Caregiving Felons Sue California

OAKLAND (CN) – California’s Department of Social Services will no longer pay felons to care for disabled relatives, no matter how long ago they committed their crimes, seven caregivers say in a state court complaint. The new policy bars felons from the In-Home Support Services program, though the plaintiffs are caring for their own relatives, and some of their convictions are decades old.




     Gail Ellis was convicted of a felony in 1993, and has been caring for her son, “whose judgment is severely impaired” for 16 years.
     The state’s new policy would exclude her from the In-Home Support Services program, which pays participants to care for the aged, severely disabled and homebound.
     According to a 2009 legislative study cited in the complaint, 44 percent of the 430,000 IHSS recipients are cared for by a relative.
     Alberta Bachman is an IHSS provider for her 90 year-old mother, and says she was denied a state license to take on additional clients because of a 1976 felony conviction for grand theft.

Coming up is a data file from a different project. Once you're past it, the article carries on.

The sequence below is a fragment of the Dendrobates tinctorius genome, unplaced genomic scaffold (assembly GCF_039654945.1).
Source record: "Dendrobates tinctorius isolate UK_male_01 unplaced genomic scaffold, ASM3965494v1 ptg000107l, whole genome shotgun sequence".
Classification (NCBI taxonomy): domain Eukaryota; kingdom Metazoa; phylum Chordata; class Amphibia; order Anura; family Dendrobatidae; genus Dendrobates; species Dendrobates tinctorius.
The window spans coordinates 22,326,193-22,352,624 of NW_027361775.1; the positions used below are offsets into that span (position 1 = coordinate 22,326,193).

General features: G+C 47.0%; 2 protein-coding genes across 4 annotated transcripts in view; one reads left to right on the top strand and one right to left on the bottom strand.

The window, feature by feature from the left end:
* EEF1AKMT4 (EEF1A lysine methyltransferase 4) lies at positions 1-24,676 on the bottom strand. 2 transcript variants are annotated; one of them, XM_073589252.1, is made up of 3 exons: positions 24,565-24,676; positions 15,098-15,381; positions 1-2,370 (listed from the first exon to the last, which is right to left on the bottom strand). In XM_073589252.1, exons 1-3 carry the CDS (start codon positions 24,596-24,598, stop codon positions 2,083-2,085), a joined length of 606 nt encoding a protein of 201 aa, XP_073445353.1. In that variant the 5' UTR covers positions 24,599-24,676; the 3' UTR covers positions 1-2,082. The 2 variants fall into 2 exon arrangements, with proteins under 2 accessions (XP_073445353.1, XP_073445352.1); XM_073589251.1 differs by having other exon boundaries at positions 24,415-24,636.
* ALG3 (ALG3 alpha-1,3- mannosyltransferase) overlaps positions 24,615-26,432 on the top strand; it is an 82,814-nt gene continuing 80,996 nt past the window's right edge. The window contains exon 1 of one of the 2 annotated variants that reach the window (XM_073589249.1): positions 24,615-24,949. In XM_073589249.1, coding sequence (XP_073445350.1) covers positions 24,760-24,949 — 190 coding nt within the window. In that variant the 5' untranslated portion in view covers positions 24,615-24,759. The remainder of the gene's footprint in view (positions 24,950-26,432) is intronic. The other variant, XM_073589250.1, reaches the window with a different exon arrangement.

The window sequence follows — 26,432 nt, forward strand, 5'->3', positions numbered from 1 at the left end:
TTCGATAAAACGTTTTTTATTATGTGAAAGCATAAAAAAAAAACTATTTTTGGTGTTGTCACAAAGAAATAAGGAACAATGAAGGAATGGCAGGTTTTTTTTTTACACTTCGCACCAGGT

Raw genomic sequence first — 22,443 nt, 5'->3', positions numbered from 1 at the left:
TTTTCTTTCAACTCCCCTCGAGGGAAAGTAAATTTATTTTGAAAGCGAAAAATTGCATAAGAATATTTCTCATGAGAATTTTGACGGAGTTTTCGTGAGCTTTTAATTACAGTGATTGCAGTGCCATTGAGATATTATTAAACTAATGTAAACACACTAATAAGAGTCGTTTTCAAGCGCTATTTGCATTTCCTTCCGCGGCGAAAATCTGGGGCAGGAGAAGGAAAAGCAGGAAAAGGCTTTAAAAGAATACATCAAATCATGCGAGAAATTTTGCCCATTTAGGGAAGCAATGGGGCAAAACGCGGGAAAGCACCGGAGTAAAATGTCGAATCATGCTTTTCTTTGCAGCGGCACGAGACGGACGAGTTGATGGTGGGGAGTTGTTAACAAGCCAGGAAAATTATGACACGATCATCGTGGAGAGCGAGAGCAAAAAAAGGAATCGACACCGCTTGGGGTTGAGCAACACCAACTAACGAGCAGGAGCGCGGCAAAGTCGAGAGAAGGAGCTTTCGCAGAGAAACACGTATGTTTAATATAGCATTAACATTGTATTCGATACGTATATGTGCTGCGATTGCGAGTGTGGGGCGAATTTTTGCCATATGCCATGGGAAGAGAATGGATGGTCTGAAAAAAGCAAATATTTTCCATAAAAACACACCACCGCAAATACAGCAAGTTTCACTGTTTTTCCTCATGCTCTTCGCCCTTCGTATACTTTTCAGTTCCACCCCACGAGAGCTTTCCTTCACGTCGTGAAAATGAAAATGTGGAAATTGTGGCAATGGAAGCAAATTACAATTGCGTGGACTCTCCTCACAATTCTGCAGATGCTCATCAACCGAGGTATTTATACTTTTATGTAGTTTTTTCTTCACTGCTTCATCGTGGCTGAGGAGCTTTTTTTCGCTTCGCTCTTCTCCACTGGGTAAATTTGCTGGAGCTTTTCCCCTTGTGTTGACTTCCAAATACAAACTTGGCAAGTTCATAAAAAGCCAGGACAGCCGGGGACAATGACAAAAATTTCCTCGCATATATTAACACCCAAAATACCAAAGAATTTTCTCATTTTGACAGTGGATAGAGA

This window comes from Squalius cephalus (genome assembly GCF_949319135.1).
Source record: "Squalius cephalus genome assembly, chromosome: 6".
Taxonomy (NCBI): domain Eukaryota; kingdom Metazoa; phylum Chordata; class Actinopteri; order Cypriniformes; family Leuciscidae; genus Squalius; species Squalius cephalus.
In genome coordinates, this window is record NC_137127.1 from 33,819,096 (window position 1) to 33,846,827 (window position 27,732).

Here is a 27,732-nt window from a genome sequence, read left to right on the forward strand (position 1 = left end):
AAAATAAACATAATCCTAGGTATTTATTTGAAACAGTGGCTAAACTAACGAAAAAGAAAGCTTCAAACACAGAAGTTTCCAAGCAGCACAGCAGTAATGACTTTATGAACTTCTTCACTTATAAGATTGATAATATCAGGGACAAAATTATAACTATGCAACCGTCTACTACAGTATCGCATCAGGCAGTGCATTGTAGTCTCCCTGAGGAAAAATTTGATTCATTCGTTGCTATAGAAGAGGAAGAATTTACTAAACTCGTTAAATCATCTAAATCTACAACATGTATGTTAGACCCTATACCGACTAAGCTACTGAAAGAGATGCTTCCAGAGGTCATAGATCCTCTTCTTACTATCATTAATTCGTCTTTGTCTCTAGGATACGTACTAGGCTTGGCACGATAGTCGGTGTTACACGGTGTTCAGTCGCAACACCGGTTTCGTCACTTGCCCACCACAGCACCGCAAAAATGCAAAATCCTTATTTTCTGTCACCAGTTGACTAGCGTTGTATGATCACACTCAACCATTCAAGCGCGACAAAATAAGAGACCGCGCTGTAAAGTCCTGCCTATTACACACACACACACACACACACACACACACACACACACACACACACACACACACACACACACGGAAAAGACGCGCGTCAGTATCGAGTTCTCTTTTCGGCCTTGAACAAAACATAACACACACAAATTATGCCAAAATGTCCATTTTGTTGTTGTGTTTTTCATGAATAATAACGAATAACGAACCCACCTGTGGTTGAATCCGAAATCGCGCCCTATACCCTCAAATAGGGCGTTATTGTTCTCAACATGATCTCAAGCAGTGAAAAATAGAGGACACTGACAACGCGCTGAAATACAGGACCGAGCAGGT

Mark Beckwith has received IHSS care for more than 30 years and says he does not want to lose Ryan Hall as his care provider simply because Hall was convicted of third degree assault in 2004.
The policy has not been authorized by the Legislature, and “unlawfully deprives providers of their right to follow their profession and care for a loved one,” according to the complaint.
The caregivers want the policy rescinded for unconstitutionally denying them equal protection. They are represented by Peter Sheehan with The Social Justice Law Project.

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